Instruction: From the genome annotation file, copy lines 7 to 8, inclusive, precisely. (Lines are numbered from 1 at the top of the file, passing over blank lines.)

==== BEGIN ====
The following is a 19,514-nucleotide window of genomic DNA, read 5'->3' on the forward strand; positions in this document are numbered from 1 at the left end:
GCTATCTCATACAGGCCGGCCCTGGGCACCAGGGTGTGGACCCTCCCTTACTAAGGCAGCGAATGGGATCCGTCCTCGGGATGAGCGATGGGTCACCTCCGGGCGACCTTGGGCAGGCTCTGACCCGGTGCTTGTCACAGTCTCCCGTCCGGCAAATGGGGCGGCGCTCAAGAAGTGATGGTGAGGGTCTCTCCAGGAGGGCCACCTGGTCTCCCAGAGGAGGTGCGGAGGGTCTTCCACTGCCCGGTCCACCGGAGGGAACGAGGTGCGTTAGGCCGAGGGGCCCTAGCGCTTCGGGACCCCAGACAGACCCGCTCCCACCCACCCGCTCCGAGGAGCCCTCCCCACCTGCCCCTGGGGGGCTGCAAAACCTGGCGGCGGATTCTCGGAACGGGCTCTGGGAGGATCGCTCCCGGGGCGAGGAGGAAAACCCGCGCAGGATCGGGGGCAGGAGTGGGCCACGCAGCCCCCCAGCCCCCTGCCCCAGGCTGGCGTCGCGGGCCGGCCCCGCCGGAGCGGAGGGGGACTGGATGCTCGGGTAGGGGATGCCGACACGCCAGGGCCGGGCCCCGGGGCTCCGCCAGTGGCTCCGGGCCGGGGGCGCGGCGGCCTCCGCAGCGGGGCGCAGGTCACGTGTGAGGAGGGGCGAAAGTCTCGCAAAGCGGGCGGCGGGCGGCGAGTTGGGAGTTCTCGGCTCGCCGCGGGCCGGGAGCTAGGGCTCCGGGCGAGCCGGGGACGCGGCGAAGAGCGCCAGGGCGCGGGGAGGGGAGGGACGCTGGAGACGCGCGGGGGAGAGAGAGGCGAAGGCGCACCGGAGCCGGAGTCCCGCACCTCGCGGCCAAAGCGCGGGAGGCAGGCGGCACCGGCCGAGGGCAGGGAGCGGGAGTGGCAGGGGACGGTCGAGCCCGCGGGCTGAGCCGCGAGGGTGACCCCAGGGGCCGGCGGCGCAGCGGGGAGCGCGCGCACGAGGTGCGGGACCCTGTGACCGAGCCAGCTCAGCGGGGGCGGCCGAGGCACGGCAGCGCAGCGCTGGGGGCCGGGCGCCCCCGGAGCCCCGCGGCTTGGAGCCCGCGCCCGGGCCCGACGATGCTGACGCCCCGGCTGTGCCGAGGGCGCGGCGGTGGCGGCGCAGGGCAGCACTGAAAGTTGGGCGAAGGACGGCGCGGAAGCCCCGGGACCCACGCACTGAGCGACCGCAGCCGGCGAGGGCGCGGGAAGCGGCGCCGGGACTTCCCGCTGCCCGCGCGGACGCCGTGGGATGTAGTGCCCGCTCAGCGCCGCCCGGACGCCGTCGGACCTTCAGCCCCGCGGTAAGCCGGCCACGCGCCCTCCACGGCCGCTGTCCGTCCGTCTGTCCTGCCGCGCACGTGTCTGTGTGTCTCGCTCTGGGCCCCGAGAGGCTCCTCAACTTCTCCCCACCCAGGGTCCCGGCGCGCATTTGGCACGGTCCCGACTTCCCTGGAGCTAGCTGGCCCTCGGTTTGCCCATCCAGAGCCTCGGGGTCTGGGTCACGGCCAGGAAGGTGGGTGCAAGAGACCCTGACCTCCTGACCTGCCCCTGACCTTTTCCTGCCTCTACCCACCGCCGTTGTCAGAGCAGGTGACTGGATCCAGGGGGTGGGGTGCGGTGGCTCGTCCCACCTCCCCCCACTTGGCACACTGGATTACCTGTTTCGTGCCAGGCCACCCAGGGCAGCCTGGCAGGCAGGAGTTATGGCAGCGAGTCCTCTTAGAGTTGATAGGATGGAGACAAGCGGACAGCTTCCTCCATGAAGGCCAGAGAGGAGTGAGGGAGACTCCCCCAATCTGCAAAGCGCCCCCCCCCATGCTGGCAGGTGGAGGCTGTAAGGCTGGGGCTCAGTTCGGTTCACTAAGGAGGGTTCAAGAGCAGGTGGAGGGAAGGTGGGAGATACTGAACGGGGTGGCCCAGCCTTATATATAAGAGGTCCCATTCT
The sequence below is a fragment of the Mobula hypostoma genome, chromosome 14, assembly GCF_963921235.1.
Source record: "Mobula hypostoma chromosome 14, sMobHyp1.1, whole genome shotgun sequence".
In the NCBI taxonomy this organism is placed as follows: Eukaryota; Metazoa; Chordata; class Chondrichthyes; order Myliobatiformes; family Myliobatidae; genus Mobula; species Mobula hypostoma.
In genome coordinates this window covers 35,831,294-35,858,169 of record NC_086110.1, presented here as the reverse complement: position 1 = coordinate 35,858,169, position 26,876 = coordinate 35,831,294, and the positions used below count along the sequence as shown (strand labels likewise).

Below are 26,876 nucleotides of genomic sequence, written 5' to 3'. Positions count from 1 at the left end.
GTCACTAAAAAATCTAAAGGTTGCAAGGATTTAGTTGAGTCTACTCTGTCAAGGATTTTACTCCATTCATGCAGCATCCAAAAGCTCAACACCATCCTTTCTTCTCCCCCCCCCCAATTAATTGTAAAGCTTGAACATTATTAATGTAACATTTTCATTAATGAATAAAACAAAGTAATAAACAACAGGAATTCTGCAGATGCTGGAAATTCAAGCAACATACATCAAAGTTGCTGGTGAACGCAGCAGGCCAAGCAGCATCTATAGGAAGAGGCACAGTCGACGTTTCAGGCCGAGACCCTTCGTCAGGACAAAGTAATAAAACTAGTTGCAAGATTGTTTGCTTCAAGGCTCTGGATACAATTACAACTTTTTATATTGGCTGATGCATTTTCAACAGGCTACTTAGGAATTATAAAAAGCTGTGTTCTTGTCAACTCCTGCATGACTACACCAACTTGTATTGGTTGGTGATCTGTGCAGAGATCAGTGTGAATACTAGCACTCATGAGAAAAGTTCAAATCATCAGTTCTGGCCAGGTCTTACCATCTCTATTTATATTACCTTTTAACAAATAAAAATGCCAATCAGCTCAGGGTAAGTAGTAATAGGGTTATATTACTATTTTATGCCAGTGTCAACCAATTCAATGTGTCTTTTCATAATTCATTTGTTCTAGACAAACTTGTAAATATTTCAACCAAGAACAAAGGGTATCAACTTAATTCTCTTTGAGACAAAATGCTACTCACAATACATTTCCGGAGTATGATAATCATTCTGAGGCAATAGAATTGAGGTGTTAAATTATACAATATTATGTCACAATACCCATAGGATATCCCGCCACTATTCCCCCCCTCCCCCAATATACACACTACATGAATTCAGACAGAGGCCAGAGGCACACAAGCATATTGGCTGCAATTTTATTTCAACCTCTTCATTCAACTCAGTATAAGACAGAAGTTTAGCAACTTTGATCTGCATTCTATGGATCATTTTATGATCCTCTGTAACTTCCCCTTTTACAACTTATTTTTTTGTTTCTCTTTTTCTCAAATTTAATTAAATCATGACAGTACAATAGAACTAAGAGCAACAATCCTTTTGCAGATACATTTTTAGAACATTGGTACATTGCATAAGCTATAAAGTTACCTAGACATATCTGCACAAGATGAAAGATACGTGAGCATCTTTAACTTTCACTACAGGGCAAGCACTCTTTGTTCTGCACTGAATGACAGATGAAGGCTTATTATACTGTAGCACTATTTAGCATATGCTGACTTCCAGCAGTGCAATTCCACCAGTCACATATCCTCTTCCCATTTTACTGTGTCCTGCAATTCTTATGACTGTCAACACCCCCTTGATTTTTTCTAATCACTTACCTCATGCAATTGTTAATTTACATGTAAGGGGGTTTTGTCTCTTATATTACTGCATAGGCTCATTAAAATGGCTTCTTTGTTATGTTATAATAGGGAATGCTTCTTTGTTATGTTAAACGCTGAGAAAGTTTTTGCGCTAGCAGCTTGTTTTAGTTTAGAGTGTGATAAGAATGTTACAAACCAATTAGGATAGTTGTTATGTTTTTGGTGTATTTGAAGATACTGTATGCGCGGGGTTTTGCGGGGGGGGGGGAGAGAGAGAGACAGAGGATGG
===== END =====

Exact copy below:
Below are 26,876 nucleotides of genomic sequence, written 5' to 3'. Positions count from 1 at the left end.
GTCACTAAAAAATCTAAAGGTTGCAAGGATTTAGTTGAGTCTACTCTGTCAAGGATTTTACTCCATTCATGCAGCATCCAAAAGCTCAACACCATCCTTTCTTCTCCCCCCCCCCAATTAATTGTAAAGCTTGAACATTATTAATGTAACATTTTCATTAATGAATAAAACAAAGTAATAAACAACAGGAATTCTGCAGATGCTGGAAATTCAAGCAACATACATCAAAGTTGCTGGTGAACGCAGCAGGCCAAGCAGCATCTATAGGAAGAGGCACAGTCGACGTTTCAGGCCGAGACCCTTCGTCAGGACAAAGTAATAAAACTAGTTGCAAGATTGTTTGCTTCAAGGCTCTGGATACAATTACAACTTTTTATATTGGCTGATGCATTTTCAACAGGCTACTTAGGAATTATAAAAAGCTGTGTTCTTGTCAACTCCTGCATGACTACACCAACTTGTATTGGTTGGTGATCTGTGCAGAGATCAGTGTGAATACTAGCACTCATGAGAAAAGTTCAAATCATCAGTTCTGGCCAGGTCTTACCATCTCTATTTATATTACCTTTTAACAAATAAAAATGCCAATCAGCTCAGGGTAAGTAGTAATAGGGTTATATTACTATTTTATGCCAGTGTCAACCAATTCAATGTGTCTTTTCATAATTCATTTGTTCTAGACAAACTTGTAAATATTTCAACCAAGAACAAAGGGTATCAACTTAATTCTCTTTGAGACAAAATGCTACTCACAATACATTTCCGGAGTATGATAATCATTCTGAGGCAATAGAATTGAGGTGTTAAATTATACAATATTATGTCACAATACCCATAGGATATCCCGCCACTATTCCCCCCCTCCCCCAATATACACACTACATGAATTCAGACAGAGGCCAGAGGCACACAAGCATATTGGCTGCAATTTTATTTCAACCTCTTCATTCAACTCAGTATAAGACAGAAGTTTAGCAACTTTGATCTGCATTCTATGGATCATTTTATGATCCTCTGTAACTTCCCCTTTTACAACTTATTTTTTTGTTTCTCTTTTTCTCAAATTTAATTAAATCATGACAGTACAATAGAACTAAGAGCAACAATCCTTTTGCAGATACATTTTTAGAACATTGGTACATTGCATAAGCTATAAAGTTACCTAGACATATCTGCACAAGATGAAAGATACGTGAGCATCTTTAACTTTCACTACAGGGCAAGCACTCTTTGTTCTGCACTGAATGACAGATGAAGGCTTATTATACTGTAGCACTATTTAGCATATGCTGACTTCCAGCAGTGCAATTCCACCAGTCACATATCCTCTTCCCATTTTACTGTGTCCTGCAATTCTTATGACTGTCAACACCCCCTTGATTTTTTCTAATCACTTACCTCATGCAATTGTTAATTTACATGTAAGGGGGTTTTGTCTCTTATATTACTGCATAGGCTCATTAAAATGGCTTCTTTGTTATGTTATAATAGGGAATGCTTCTTTGTTATGTTAAACGCTGAGAAAGTTTTTGCGCTAGCAGCTTGTTTTAGTTTAGAGTGTGATAAGAATGTTACAAACCAATTAGGATAGTTGTTATGTTTTTGGTGTATTTGAAGATACTGTATGCGCGGGGTTTTGCGGGGGGGGGGGAGAGAGAGAGACAGAGGATGG